Thursday, March 10, 2011

Going Ultralight [GUEST POST]

Today's Guest Post is brought to you by John Roan a bonafied Ultralight Warrior. This year John has his seights set on a little 211 mile ramble through the high sierra that they call the John Muir Trail. When he's not floating along ridge lines and over summits, John runs Mountain Ultralight a blog dedicated to the finer points of ultralight backpacking.

When Chris asked me to do a guest post on his site, I was of course flattered. I thought it would be fun to talk to you about the benefits of ultralight backpacking, the main theme of my site. Here goes...

Wikipedia describes ultralight backpacking as "...an advanced style of backpacking that emphasizes packing (carrying) the lightest weight and simplest kit safely possible for a given trip...below 10 pounds base weight” (BB - soooo, does this mean no 3lb gourmet coffee pot John?) ...there's a lot more, but the definition does little to convince you it’s the right way to go. In my opinion the word "ultralight" is the most abused word in the backpacking industry.

For example, REI sells the 4 pound 8 ounce Quarter Dome T2 tent as an ultralight 2 person backpacking shelter. While great marketing might talk you into that thinking this, or any one of a variety of other tents, is the solution for your aching back, there just might be a better way that the big retailers don't want you to know about. Take my ZPacks Hexamid Twin Tent for example...at 10.6 ounces, it weighs 85% less than the REI tent and provides more interior living space. Both are coined as ultralight, but only one truly is. This is just one of many examples you will find when you take a hard look at your gear. No offense to REI, they are geared to satisfy the masses, but I think they and the large manufacturers are trying to keep you in the dark in the name of profits.

Why should you go ultralight? The choice is of course yours, but I can tell you what got me into it. First and foremost is comfort on the trail. With a day pack I can hike all day long, but if I have 40+ pounds on my back, I will expend all of my energy way before the sun goes down. What if your 3 season backpacking gear could be as light as a day pack? Could you hike all day? In the above photo, I am heading down from local 11,918 foot Charleston Peak with my 6 1/2 pounds of gear (base weight) all packed inside my 5 ounce homemade backpack. I had intended on camping up there for the night, but I got to the meadows area (where I was going to camp) just after noon and ended up day hiking the 18 mile loop. The trailhead is at an elevation of 7,600 feet, so needless to say it is one steep climb! This would not have been possible for me with a heavy pack.

Now what about comfort off the trail? Am I one of those minimalists who freezes at night, never has a hot meal, and is in constant danger because I don't take safety into consideration? Not a chance...I bring everything I need to stay safe, warm, dry, hydrated, and energized. My homemade dehydrated meals are both lighter and more nutritious than those packaged freeze dried ones.

Are you still in disbelief? That's OK...changing your entire backpacking style is a paradigm shift, and you are currently convinced that everything in your pack is a necessity. You probably have redundant items because you think you need them just in case something fails. The big retailers have spent millions of dollars scaring you into thinking you won't survive without a 5 pound tent, a 4 pound backpack, a 1 ½ pound first aid kit…and big leather boots to help you stabilize that huge load. You can do better.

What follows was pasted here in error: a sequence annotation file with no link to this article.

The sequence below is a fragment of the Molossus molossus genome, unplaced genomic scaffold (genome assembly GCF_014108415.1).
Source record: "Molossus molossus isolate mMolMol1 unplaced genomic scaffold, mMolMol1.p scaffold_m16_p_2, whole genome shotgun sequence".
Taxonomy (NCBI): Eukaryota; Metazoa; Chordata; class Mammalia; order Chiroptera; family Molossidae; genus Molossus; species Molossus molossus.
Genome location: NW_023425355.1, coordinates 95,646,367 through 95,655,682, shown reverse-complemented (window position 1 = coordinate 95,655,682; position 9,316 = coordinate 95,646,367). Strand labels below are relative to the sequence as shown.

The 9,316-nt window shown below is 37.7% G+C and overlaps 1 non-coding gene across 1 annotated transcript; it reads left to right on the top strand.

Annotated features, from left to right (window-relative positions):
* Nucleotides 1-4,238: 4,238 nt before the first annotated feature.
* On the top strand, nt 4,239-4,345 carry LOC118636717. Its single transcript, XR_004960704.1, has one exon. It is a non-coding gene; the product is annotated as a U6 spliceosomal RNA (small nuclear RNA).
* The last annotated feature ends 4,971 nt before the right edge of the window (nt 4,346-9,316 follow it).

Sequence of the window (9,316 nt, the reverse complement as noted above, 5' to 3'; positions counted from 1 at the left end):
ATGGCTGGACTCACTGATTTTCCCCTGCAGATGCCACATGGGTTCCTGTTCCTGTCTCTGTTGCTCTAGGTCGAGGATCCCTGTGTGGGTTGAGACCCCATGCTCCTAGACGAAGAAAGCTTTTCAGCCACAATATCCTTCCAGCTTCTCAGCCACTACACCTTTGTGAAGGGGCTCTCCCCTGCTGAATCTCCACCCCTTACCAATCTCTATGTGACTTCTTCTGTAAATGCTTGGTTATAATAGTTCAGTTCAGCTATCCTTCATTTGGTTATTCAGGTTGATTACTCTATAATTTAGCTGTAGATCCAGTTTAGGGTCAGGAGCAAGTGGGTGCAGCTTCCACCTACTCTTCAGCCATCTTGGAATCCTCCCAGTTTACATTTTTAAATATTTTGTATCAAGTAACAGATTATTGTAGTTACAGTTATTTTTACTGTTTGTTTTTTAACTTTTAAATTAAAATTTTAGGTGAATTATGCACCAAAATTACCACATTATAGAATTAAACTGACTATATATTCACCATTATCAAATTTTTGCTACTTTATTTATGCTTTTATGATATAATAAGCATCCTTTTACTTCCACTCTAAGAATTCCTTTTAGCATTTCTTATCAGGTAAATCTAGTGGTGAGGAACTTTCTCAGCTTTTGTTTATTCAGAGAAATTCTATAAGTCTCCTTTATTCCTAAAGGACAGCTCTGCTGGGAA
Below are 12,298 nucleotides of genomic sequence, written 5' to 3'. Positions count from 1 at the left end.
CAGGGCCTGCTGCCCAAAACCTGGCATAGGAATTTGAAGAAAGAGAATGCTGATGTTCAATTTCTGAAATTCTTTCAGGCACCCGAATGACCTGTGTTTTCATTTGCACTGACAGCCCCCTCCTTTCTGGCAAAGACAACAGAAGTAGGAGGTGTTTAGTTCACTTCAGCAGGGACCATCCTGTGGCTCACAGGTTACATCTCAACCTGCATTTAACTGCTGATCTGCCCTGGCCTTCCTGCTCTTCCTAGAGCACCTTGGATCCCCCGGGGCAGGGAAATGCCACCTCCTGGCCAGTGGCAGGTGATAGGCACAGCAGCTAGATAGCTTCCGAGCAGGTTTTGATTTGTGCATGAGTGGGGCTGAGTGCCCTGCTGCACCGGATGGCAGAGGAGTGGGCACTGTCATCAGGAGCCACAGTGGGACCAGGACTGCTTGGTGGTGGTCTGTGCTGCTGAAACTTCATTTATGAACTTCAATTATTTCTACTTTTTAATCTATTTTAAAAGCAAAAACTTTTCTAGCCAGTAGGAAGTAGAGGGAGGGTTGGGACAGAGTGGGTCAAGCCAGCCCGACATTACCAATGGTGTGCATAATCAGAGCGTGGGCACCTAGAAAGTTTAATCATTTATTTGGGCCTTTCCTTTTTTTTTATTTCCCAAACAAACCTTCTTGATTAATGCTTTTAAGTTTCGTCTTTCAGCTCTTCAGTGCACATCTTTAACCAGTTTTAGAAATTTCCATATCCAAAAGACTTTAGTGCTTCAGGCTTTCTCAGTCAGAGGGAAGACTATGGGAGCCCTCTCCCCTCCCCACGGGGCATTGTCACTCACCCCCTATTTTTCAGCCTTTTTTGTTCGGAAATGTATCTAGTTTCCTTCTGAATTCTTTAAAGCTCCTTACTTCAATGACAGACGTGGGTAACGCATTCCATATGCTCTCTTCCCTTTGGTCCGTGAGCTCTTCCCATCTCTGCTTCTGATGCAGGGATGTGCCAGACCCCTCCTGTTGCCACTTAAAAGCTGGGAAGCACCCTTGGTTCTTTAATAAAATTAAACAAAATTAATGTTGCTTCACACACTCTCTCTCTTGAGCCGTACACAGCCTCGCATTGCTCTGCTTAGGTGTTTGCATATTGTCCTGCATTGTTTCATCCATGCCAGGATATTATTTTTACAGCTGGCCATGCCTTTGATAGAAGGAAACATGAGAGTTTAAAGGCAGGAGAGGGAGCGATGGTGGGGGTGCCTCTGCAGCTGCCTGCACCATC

Most people will tell you to concentrate on "the big three"...tent, backpack, and camp kitchen. This is a great start and some quick wins, but don't stop there...get rid of the extra clothing, fuel, and the other redundant items that are adding unnecessary weight.

In the end, being open minded is the key to making change possible. Take for example Roger Bannister...in 1954 he broke the 4 minute mile barrier. Before that no man had ever run a mile in under 4 minutes, and it was thought to be impossible. In the 3 years after he broke the record, 16 others did the same. Why? Because it was no longer thought of as impossible. The mind is a powerful thing.

Change your mind set about your backpacking gear and you can substantially reduce your pack weight, making your backcountry trips more enjoyable and frequent. We all have our 4 minute miles, and what currently seems impossible can become reality if you keep an open mind!

7 comments:

  1. The Big Three = Shelter, backpack and sleep system. Though I agree that much weight can be saved in the kitchen area!

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  2. I stand corrected sir...shall we call it The Big Four?

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  3. The REI tent is only 1/2 pound from being UL, assuming the weight is split amongst two partners. This is where couples get it easier than soloists. :-)

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  4. Good call grabbing John for the guest post. This was one of the more convincing arguments for reducing weight. I think even newbs will get it.

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  5. Actually Jake, I'm still not sure I get it. :)

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  6. Great post! Making me reevaluate some of the comforts I bring on the trail "just because". I know it will be a slow and gradual process (even starting backpacking certainly was!) but I'm sure it pays off in the long run! :)

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  7. Thanks Beylah! IMO going with a simpler kit makes the trip less about the gear and more about nature...less stuff to fuss with. Try taking yur full backpacking gear on day hikes...it will encourage you to bring less for sure!

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